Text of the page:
The Constitution provides for freedom of religion, and the Government generally respects this right in practice.
There was no change in the status of respect for religious freedom during the period covered by this report, and government policy continued to contribute to the generally free practice of religion; however, the Government reportedly favors Muslims over non-Muslims.
Relations between the various religions generally are amicable; however, in some areas, strong social pressure discourages non-Muslims from practicing their religion openly, and the Government tends to defer to local Muslim sensibilities.
The U.S. Government discusses religious freedom issues with the Government in the context of its overall dialog and policy of promoting human rights.
Section I. Religious Demography
The country has a total area of 94,926 square miles, and its population is 7,164,823. Islam is demographically, socially, and culturally the dominant religion. According to credible estimates, approximately 85 percent of the population adheres to Islam, 10 percent follow various Christian faiths, and 5 percent hold traditional indigenous beliefs. Muslims in the country generally adhere to the Sunni branch of Islam; adherents of the Shi'a branch remain relatively few, although they are increasing in number. Among the Christian groups, there are Roman Catholic, Anglican, Baptist, Jehovah's Witnesses, Seventh-Day Adventist, and other Christian evangelical churches active in the country and recognized by the Government. There is a small Baha'i community. There are small numbers of Hindus, Buddhists, and practitioners of traditional Chinese religions among the expatriate community. Few citizens, if any, profess atheism.
Although there are no known organized heterogeneous or syncretistic religious communities, both Islam and Christianity have developed syncretistic tendencies, which reflect the continuing influence and acceptability of traditional indigenous beliefs and rituals.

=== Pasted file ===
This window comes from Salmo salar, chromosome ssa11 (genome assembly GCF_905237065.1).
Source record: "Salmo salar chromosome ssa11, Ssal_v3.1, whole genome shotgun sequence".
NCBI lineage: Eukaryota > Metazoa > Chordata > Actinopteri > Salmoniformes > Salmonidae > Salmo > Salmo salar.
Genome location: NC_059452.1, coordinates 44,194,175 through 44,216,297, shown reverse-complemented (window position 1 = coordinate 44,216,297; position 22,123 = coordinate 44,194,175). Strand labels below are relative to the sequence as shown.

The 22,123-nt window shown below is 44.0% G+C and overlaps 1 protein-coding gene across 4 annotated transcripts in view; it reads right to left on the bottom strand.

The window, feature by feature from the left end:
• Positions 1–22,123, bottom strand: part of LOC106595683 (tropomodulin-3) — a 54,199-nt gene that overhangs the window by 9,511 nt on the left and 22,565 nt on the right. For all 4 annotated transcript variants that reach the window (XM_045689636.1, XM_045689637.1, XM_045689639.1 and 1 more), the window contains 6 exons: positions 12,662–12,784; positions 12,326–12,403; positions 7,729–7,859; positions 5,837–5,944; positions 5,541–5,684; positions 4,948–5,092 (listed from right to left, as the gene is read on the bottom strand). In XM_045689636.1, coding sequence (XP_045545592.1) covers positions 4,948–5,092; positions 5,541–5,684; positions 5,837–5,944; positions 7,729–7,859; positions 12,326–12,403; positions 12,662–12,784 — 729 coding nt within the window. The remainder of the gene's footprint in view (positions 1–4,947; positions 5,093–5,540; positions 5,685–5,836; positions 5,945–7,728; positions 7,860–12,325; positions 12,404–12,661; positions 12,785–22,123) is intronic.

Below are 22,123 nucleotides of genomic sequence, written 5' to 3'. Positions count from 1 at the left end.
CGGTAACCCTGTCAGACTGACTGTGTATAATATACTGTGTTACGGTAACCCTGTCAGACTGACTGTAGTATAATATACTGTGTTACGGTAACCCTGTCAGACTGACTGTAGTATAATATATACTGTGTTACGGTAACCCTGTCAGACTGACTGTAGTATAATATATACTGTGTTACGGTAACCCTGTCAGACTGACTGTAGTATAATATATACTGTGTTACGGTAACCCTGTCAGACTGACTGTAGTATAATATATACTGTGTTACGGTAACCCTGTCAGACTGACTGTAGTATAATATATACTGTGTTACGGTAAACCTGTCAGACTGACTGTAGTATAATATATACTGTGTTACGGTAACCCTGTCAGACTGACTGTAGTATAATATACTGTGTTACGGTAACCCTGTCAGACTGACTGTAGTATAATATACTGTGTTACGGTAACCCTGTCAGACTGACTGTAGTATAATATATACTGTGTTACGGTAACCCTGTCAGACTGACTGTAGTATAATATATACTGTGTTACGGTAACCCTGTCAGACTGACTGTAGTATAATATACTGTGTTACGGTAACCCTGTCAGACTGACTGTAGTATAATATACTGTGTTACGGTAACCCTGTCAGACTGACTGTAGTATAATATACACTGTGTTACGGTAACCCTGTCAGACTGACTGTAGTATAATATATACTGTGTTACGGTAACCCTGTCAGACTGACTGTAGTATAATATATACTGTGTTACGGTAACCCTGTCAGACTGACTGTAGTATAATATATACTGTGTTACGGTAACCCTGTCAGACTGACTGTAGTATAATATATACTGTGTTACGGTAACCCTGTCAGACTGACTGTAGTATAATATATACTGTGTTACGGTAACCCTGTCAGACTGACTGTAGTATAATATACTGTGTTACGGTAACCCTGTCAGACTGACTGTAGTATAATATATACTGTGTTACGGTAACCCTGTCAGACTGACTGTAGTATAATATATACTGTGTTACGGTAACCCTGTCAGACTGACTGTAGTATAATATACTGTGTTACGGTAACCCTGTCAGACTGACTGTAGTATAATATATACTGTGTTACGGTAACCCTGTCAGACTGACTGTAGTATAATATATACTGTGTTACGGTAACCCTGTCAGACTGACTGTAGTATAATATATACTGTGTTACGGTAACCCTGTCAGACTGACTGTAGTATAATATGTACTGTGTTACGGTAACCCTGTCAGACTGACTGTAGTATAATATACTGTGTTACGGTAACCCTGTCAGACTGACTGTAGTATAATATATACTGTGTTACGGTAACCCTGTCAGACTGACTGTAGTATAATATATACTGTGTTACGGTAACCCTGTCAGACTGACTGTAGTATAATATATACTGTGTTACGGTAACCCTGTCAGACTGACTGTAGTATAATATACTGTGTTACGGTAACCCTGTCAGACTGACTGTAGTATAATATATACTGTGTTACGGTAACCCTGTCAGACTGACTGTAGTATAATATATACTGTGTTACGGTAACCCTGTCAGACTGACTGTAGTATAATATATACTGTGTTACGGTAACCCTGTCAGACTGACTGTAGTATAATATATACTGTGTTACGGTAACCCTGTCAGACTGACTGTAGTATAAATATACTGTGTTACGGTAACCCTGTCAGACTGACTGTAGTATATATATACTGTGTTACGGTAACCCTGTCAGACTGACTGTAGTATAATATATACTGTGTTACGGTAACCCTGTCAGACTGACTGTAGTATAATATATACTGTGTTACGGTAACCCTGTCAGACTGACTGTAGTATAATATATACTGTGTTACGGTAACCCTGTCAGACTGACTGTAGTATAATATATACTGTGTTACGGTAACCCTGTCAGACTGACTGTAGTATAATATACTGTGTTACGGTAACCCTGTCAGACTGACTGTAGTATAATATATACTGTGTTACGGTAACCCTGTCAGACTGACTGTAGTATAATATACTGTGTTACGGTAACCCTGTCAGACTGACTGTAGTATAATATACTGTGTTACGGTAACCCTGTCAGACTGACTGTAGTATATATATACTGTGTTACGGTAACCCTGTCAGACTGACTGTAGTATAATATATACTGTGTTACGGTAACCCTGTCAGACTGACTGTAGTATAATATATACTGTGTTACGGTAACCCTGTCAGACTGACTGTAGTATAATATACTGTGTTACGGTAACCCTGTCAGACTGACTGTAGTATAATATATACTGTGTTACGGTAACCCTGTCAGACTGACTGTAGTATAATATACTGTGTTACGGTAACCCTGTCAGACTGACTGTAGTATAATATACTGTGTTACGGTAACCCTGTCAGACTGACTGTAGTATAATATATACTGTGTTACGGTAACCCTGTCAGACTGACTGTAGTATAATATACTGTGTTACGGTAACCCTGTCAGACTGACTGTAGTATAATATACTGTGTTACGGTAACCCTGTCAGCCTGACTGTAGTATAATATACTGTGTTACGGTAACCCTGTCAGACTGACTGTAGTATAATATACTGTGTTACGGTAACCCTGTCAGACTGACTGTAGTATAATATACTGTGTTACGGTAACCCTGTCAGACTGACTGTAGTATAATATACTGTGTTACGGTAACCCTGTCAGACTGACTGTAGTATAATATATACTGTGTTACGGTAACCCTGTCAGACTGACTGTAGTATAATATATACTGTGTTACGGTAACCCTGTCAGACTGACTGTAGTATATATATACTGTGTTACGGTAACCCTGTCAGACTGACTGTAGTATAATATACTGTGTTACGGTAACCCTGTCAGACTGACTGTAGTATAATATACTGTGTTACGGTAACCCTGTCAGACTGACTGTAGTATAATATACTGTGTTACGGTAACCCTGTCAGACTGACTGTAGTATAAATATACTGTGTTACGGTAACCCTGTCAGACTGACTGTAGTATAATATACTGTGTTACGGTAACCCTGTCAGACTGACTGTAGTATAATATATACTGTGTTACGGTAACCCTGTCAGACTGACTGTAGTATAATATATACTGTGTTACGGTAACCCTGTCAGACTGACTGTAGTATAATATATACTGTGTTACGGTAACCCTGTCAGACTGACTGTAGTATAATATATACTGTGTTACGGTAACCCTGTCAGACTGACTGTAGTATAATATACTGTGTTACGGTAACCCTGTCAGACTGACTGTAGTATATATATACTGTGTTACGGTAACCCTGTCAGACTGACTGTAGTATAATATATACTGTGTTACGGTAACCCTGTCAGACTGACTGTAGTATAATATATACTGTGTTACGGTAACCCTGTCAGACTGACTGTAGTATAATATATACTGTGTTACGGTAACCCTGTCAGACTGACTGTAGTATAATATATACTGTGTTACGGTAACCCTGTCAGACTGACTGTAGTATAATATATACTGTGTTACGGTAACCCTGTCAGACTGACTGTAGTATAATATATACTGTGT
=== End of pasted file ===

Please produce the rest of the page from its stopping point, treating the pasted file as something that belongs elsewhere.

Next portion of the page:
Geographically, Muslims are a majority in all four major regions. Christians are most numerous in the capital, in the southern part of the country, and in the eastern forest region. Christians are found in all large towns throughout the country, with the exception of the Fouta Jallon region in the middle of the country, where the deep cultural entrenchment of Islam in Pular (or Fulani or Peuli) society makes it difficult for other religions to establish religious communities. Traditional indigenous religions are most prevalent in the forest region.
No data is available regarding active participation in formal religious services or rituals; however, the National Islamic League (NIL) estimates that 70 percent of Muslims practice their faith regularly.
The country's large immigrant and refugee populations generally practice the same faiths as citizens, although those from neighboring Liberia and Sierra Leone have higher percentages of Christians and adherents of traditional indigenous religions.
Foreign missionary groups are active in the country and include Roman Catholic, Philafricaine, Pentecostal Assemblies of Canada, and many American missionary societies.
Section II. Status of Religious Freedom
The Constitution provides for freedom of religion, and the Government generally respects this right in practice. The Government at all levels strives to protect this right in full, and does not tolerate its abuse, either by governmental or private actors. There is no state religion; however, the Government reportedly favors Muslims over non-Muslims.
The Government requires that all recognized Christian churches join the Association of Churches and Missions in order to benefit from certain government privileges such as tax benefits and energy subsidies.
The small Baha'i community practices its faith openly and freely, although it is not officially recognized; it is unknown whether the community has asked for official recognition.
Missionary groups are required to make a declaration of their aims and activities to the Ministry of Interior or to the NIL. With rare exceptions, foreign missionary groups and church-affiliated relief agencies operate freely in the country. There were no reports during the period covered by this report that government officials obstructed or limited missionary activities by Jehovah's Witnesses, although they reported isolated instances of harassment in the past.